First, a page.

Benchmarking dissolved oxygen content: what is the industry standard?

If I had to pick the one question I hear most often from brewers, it would be this: how much dissolved oxygen (dO2) – defined as an absolute quantitative measurement — can I have in my beer before I’ll get premature oxidative flavor changes?  I’m often asked this in the form of a question about successful brewers and their dO2 levels. But since that information is always kept in strict confidence, and we don’t need specific examples anyway, let’s just talk about it from an historical perspective.

I started making Total Package Oxygen (TPO) measurements in 1989.  Back then, many brewers were still using air counter-pressure in their bottle fillers, so it wasn’t unusual to see values between 800 and 1700 ppb. Today, TPO levels in breweries with good oxygen control are below 60 ppb in bottles and 100 ppb in cans.

In mid 1996, my work led me to measure dO2 in the other brewing processes.  Beer after filtration or centrifugation ranged from 30 to 300 ppb, and finished beer ranged from 30 to 500 ppb.  Today, in breweries with good oxygen control, those values range from 5 to 25 ppb.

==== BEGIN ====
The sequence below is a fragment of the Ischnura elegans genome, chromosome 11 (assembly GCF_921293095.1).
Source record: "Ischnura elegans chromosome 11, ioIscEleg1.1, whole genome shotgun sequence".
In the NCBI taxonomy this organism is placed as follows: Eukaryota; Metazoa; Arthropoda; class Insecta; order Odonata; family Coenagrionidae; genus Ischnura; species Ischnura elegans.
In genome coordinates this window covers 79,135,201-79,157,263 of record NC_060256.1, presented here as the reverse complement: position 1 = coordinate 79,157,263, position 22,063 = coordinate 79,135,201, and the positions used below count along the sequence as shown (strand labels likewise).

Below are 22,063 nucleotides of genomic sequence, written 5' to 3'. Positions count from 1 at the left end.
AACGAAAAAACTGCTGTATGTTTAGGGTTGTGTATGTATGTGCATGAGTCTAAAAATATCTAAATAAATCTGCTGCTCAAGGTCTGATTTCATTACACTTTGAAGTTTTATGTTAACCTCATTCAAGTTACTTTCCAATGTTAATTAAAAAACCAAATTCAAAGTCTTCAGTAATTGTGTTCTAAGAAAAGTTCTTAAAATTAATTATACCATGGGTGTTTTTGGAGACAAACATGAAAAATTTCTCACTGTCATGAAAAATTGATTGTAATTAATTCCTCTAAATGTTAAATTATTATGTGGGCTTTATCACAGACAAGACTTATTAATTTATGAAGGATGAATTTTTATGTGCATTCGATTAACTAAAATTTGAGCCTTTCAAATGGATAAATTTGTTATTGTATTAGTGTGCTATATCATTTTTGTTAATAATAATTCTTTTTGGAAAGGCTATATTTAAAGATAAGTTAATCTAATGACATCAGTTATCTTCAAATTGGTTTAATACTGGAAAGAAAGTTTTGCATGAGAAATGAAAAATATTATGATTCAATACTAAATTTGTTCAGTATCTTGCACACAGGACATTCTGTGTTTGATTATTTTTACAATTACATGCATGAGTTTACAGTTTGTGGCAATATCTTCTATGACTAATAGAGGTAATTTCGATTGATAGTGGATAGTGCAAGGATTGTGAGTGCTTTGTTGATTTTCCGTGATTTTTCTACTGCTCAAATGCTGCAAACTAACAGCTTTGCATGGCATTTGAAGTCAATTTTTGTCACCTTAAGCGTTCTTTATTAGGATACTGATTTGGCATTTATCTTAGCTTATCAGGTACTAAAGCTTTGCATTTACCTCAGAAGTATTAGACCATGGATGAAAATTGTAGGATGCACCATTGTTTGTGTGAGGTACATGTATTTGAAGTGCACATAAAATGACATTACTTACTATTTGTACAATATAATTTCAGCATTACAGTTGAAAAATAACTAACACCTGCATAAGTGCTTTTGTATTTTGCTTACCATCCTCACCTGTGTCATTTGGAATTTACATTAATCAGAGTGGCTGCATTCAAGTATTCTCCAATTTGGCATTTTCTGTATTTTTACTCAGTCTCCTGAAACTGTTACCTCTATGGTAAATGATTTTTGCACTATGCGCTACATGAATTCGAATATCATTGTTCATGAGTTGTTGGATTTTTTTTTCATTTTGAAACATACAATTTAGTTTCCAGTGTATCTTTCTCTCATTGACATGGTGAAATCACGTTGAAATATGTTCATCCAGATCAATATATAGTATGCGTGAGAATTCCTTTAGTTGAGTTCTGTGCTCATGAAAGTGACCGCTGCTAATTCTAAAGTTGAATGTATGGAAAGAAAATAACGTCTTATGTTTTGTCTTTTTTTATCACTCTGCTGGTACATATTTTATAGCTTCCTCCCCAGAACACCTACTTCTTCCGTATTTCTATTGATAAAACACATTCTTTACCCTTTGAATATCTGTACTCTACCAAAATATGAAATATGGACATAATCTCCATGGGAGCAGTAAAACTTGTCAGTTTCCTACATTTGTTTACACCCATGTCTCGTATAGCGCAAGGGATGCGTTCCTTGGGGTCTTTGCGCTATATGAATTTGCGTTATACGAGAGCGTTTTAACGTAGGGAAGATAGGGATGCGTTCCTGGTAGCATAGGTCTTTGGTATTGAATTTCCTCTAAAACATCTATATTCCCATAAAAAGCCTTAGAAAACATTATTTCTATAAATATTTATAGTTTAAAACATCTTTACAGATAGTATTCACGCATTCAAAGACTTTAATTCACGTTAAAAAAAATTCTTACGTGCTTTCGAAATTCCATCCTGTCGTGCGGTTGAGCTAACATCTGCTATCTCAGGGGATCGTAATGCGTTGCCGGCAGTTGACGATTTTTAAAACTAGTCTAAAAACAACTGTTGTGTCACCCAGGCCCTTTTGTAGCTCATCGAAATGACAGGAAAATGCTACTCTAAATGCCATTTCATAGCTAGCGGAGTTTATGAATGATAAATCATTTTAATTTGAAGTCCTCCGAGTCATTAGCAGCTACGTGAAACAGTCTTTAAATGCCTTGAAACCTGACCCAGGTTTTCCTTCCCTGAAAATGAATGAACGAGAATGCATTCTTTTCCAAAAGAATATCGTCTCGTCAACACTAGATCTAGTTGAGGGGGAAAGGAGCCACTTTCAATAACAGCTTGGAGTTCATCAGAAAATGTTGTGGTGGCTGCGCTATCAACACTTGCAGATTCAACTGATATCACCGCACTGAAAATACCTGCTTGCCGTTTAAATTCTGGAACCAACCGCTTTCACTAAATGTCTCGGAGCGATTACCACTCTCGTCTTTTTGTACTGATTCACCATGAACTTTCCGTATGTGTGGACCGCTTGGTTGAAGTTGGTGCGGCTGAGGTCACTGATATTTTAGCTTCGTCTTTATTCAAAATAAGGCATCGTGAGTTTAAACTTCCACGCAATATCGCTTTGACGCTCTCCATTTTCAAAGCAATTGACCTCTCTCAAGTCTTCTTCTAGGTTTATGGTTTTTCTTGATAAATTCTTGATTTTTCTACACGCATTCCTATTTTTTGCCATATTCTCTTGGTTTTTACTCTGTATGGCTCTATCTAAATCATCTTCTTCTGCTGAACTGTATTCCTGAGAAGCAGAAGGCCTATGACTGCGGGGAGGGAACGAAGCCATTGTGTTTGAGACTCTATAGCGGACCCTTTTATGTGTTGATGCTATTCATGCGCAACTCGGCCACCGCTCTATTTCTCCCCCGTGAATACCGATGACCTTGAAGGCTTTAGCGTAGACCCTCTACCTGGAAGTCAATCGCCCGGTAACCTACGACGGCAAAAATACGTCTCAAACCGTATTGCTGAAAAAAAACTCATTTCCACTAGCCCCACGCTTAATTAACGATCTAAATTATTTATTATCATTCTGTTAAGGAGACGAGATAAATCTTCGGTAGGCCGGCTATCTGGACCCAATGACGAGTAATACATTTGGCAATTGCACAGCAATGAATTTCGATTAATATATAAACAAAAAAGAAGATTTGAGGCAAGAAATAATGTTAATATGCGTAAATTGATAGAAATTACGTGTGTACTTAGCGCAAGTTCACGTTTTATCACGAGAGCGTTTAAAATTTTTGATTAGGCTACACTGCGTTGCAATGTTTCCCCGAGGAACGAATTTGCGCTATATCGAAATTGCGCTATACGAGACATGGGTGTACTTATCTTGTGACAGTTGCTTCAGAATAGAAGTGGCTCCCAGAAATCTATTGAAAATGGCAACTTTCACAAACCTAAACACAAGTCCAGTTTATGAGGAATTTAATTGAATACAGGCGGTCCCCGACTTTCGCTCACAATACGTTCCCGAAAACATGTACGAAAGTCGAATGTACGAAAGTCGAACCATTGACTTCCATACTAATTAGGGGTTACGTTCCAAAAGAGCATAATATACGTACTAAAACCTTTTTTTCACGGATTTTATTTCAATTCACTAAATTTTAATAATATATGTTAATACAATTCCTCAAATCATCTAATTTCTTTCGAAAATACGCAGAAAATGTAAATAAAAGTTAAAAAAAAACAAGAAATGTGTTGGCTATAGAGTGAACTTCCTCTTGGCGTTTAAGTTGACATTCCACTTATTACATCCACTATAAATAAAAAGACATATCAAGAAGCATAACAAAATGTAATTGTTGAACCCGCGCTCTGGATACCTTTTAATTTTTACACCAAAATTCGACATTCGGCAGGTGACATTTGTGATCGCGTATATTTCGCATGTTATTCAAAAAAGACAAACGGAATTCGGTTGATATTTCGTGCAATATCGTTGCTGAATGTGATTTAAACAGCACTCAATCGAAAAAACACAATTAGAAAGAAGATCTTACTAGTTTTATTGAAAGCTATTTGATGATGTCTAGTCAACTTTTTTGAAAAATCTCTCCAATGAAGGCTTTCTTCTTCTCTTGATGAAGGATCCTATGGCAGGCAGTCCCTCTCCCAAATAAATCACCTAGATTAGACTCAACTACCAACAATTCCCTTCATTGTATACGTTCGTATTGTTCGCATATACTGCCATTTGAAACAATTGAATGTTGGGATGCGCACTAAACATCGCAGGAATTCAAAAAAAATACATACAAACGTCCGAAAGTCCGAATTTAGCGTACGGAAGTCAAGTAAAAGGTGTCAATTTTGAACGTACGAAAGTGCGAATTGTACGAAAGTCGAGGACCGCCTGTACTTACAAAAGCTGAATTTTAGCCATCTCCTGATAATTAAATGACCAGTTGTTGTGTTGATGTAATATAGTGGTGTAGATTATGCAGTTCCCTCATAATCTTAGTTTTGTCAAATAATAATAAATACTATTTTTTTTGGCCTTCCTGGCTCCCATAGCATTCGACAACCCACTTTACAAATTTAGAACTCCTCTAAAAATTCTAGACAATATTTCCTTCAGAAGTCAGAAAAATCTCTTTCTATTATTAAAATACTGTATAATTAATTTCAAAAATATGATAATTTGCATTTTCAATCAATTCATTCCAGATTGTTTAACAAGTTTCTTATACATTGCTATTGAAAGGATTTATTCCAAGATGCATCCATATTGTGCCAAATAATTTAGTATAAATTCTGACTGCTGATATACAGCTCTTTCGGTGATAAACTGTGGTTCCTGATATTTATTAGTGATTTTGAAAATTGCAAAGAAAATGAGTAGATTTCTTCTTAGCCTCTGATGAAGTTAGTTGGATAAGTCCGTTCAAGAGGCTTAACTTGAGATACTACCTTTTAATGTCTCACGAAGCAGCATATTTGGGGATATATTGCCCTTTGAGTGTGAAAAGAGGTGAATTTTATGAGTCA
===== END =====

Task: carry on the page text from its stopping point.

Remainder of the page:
Flavor changes due to oxidation are one of the few things over which a brewer has control.  By regularly monitoring dO2 throughout your process, you can determine which pumps, valves, filters, centrifuges and other ingress points are contributing unwanted oxygen to your product. If you’re a small brewery, then watch for two culprits: your process during the addition of filter aids, like diatomaceous earth (DE,) and inadequate blowing of storage vessels.

By de-aerating their DE slurry and blanketing the mixer with N2, one brewery reduced their dO2 pickup from 350 ppb to 30 ppb without any other process change.  Monitoring oxygen in a CO2 blanketed tank is a good idea too. And are you worried about an old filler that has no CO2 evacuation?  TPO pickup in the filler can be decreased to almost nothing if a liquid nitrogen doser is used before the packages are filled with beer.

My final thought is about my own beer drinking experiences and how good dO2 control has shaped what I purchase. When I first started drinking craft beer in the late 1980s, the beer quality was erratic. Once I’d been trained in sensory analysis, I learned the differences were mostly due to oxidative flavor changes, and so I’d make a point of actually trying to read the date codes to avoid getting older beer.  As my favorite breweries got their oxygen levels under control, the inconsistency of their product decreased, and I no longer need to worry about squinting at bottles to ensure I was purchasing great beer.

 

 

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